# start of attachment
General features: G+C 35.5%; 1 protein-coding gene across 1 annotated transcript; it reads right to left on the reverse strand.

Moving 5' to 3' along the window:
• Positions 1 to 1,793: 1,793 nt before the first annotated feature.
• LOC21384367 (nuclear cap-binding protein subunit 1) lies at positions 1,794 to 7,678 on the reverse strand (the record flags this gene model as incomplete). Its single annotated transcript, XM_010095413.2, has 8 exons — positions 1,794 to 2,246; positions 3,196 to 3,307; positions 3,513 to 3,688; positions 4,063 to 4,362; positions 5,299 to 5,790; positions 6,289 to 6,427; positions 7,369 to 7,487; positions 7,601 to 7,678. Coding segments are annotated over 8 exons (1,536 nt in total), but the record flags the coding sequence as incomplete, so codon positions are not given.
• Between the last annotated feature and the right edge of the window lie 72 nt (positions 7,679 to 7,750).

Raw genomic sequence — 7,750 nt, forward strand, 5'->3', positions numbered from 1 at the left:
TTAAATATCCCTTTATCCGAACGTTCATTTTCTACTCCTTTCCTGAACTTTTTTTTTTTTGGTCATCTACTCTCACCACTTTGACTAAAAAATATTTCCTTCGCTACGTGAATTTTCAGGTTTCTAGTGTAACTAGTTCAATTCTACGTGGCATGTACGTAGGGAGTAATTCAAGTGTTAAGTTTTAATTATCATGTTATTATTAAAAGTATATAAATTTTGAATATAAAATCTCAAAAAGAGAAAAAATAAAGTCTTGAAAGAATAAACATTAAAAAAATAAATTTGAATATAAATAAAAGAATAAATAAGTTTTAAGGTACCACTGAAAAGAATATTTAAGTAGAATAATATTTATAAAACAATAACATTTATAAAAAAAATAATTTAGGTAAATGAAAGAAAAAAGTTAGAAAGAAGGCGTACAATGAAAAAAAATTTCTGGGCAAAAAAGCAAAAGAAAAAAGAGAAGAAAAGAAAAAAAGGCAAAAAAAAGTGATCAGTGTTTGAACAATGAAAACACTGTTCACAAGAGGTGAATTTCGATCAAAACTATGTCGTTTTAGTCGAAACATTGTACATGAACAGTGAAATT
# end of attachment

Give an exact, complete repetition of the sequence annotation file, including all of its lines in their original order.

General features: G+C 35.5%; 1 protein-coding gene across 1 annotated transcript; it reads right to left on the reverse strand.

Moving 5' to 3' along the window:
• Positions 1 to 1,793: 1,793 nt before the first annotated feature.
• LOC21384367 (nuclear cap-binding protein subunit 1) lies at positions 1,794 to 7,678 on the reverse strand (the record flags this gene model as incomplete). Its single annotated transcript, XM_010095413.2, has 8 exons — positions 1,794 to 2,246; positions 3,196 to 3,307; positions 3,513 to 3,688; positions 4,063 to 4,362; positions 5,299 to 5,790; positions 6,289 to 6,427; positions 7,369 to 7,487; positions 7,601 to 7,678. Coding segments are annotated over 8 exons (1,536 nt in total), but the record flags the coding sequence as incomplete, so codon positions are not given.
• Between the last annotated feature and the right edge of the window lie 72 nt (positions 7,679 to 7,750).

Raw genomic sequence — 7,750 nt, forward strand, 5'->3', positions numbered from 1 at the left:
TTAAATATCCCTTTATCCGAACGTTCATTTTCTACTCCTTTCCTGAACTTTTTTTTTTTTGGTCATCTACTCTCACCACTTTGACTAAAAAATATTTCCTTCGCTACGTGAATTTTCAGGTTTCTAGTGTAACTAGTTCAATTCTACGTGGCATGTACGTAGGGAGTAATTCAAGTGTTAAGTTTTAATTATCATGTTATTATTAAAAGTATATAAATTTTGAATATAAAATCTCAAAAAGAGAAAAAATAAAGTCTTGAAAGAATAAACATTAAAAAAATAAATTTGAATATAAATAAAAGAATAAATAAGTTTTAAGGTACCACTGAAAAGAATATTTAAGTAGAATAATATTTATAAAACAATAACATTTATAAAAAAAATAATTTAGGTAAATGAAAGAAAAAAGTTAGAAAGAAGGCGTACAATGAAAAAAAATTTCTGGGCAAAAAAGCAAAAGAAAAAAGAGAAGAAAAGAAAAAAAGGCAAAAAAAAGTGATCAGTGTTTGAACAATGAAAACACTGTTCACAAGAGGTGAATTTCGATCAAAACTATGTCGTTTTAGTCGAAACATTGTACATGAACAGTGAAATT